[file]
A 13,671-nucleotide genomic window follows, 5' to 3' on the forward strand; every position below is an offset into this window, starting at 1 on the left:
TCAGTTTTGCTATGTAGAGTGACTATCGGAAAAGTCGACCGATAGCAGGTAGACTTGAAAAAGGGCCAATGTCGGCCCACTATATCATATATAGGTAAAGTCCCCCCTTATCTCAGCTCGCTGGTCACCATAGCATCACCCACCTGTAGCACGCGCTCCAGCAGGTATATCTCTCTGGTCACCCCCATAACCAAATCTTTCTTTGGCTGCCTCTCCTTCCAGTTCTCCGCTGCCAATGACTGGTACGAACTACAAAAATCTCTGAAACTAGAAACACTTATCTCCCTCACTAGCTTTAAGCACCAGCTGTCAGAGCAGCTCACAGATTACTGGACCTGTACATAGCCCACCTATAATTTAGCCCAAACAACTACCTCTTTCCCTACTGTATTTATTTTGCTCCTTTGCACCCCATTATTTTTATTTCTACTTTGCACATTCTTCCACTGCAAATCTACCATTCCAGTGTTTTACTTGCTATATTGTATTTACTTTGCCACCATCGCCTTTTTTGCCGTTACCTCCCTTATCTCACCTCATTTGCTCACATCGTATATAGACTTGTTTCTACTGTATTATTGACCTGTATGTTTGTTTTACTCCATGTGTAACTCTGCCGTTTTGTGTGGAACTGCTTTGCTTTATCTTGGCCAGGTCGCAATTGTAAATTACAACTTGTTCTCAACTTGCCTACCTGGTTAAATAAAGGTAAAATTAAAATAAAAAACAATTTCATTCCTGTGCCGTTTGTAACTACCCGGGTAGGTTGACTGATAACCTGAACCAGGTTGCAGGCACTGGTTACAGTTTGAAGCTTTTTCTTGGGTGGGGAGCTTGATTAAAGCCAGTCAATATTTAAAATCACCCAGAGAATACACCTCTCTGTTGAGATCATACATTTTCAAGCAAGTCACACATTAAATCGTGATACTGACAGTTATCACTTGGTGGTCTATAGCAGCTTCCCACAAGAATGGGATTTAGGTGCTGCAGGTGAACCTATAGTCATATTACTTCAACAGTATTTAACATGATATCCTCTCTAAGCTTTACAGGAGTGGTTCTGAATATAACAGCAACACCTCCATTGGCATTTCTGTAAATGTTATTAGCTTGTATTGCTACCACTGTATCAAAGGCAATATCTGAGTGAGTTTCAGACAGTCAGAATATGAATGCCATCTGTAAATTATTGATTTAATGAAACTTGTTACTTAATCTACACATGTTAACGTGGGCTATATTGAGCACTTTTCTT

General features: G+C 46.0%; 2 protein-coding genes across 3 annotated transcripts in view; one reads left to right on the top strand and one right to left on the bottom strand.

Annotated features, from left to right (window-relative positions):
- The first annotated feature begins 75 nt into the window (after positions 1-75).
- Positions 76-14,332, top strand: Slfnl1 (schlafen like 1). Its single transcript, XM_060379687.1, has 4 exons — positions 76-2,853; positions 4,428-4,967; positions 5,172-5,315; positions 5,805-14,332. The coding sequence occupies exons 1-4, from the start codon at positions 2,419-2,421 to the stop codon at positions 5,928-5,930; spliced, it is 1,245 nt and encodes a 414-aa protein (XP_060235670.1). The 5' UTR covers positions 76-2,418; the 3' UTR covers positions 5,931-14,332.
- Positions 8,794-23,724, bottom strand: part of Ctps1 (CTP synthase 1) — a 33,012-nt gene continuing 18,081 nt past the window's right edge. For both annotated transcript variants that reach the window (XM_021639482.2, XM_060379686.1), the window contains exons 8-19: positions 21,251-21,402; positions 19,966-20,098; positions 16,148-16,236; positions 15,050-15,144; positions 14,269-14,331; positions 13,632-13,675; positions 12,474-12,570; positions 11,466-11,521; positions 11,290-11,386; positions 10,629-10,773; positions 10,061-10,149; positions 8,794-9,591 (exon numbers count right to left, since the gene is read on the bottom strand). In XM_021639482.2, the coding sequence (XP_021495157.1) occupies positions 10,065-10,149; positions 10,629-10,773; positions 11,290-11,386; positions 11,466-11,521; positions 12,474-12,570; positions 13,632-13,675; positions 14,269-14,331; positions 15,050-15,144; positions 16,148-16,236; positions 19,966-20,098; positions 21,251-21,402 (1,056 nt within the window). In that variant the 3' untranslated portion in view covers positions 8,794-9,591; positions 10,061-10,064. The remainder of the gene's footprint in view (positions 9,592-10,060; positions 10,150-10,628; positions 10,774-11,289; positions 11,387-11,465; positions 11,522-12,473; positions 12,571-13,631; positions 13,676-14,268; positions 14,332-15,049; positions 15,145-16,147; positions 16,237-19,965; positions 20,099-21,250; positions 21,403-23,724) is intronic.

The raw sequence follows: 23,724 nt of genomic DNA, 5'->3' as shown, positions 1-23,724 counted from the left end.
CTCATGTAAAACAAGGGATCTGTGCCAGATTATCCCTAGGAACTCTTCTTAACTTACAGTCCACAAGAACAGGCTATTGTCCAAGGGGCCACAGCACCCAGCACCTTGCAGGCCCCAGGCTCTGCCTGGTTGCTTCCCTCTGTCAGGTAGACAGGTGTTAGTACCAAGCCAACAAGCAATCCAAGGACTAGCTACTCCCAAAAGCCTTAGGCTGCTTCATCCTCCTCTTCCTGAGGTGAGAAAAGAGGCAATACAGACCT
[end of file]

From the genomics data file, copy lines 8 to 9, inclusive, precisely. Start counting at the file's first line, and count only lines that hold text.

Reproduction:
The raw sequence follows: 23,724 nt of genomic DNA, 5'->3' as shown, positions 1-23,724 counted from the left end.
CTCATGTAAAACAAGGGATCTGTGCCAGATTATCCCTAGGAACTCTTCTTAACTTACAGTCCACAAGAACAGGCTATTGTCCAAGGGGCCACAGCACCCAGCACCTTGCAGGCCCCAGGCTCTGCCTGGTTGCTTCCCTCTGTCAGGTAGACAGGTGTTAGTACCAAGCCAACAAGCAATCCAAGGACTAGCTACTCCCAAAAGCCTTAGGCTGCTTCATCCTCCTCTTCCTGAGGTGAGAAAAGAGGCAATACAGACCT